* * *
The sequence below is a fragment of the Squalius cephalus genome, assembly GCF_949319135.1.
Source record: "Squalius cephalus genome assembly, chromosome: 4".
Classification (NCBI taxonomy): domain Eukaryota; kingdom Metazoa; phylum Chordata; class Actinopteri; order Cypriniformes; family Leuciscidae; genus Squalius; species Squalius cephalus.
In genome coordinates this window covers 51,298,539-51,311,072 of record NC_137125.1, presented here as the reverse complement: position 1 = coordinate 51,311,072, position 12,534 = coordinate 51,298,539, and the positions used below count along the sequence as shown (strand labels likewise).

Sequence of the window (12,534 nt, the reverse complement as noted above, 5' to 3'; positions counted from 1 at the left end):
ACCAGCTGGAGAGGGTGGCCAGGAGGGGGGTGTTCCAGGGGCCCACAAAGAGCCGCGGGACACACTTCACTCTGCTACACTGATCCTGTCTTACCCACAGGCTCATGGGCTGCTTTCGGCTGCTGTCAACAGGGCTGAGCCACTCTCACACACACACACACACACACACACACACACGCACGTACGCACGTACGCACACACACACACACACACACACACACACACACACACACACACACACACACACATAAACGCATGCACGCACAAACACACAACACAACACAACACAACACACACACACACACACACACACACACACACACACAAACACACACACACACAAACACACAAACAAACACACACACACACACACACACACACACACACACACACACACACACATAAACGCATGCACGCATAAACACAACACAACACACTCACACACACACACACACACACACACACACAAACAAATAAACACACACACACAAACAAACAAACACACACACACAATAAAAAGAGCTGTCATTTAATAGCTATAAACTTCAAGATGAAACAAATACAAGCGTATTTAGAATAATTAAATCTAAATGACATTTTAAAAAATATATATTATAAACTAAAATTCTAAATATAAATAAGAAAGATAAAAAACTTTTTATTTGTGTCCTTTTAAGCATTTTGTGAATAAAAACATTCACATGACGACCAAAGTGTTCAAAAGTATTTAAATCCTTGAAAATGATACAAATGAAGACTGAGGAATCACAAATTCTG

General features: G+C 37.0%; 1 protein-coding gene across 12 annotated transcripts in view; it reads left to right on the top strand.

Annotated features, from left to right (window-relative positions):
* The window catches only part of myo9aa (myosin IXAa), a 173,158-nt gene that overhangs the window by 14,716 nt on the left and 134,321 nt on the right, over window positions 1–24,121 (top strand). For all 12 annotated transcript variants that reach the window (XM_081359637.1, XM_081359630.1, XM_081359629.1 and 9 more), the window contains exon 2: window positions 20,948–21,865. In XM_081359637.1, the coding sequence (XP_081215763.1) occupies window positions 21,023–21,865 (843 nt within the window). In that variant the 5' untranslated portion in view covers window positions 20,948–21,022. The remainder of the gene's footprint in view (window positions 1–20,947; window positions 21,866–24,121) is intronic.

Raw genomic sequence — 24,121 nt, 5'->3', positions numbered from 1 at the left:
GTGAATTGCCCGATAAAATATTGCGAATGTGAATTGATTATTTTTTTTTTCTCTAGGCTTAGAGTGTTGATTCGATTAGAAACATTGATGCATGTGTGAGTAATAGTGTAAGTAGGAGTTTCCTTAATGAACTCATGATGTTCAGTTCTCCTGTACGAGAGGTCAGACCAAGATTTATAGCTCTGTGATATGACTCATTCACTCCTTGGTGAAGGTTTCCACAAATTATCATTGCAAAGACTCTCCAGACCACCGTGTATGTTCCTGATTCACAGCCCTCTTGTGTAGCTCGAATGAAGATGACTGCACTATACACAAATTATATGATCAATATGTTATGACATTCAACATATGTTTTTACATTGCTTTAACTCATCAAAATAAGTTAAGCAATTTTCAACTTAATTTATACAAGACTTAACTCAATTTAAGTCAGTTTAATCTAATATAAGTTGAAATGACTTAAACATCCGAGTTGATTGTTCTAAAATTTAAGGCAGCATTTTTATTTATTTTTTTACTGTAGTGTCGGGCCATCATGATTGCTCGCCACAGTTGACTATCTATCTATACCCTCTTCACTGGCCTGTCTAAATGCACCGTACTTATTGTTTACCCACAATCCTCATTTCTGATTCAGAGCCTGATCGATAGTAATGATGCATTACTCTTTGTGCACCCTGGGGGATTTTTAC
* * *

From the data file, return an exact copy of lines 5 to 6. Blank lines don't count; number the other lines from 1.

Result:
Sequence of the window (12,534 nt, the reverse complement as noted above, 5' to 3'; positions counted from 1 at the left end):
ACCAGCTGGAGAGGGTGGCCAGGAGGGGGGTGTTCCAGGGGCCCACAAAGAGCCGCGGGACACACTTCACTCTGCTACACTGATCCTGTCTTACCCACAGGCTCATGGGCTGCTTTCGGCTGCTGTCAACAGGGCTGAGCCACTCTCACACACACACACACACACACACACACACACGCACGTACGCACGTACGCACACACACACACACACACACACACACACACACACACACACACACACACACACATAAACGCATGCACGCACAAACACACAACACAACACAACACAACACACACACACACACACACACACACACACACACACAAACACACACACACACAAACACACAAACAAACACACACACACACACACACACACACACACACACACACACACACACATAAACGCATGCACGCATAAACACAACACAACACACTCACACACACACACACACACACACACACACAAACAAATAAACACACACACACAAACAAACAAACACACACACACAATAAAAAGAGCTGTCATTTAATAGCTATAAACTTCAAGATGAAACAAATACAAGCGTATTTAGAATAATTAAATCTAAATGACATTTTAAAAAATATATATTATAAACTAAAATTCTAAATATAAATAAGAAAGATAAAAAACTTTTTATTTGTGTCCTTTTAAGCATTTTGTGAATAAAAACATTCACATGACGACCAAAGTGTTCAAAAGTATTTAAATCCTTGAAAATGATACAAATGAAGACTGAGGAATCACAAATTCTG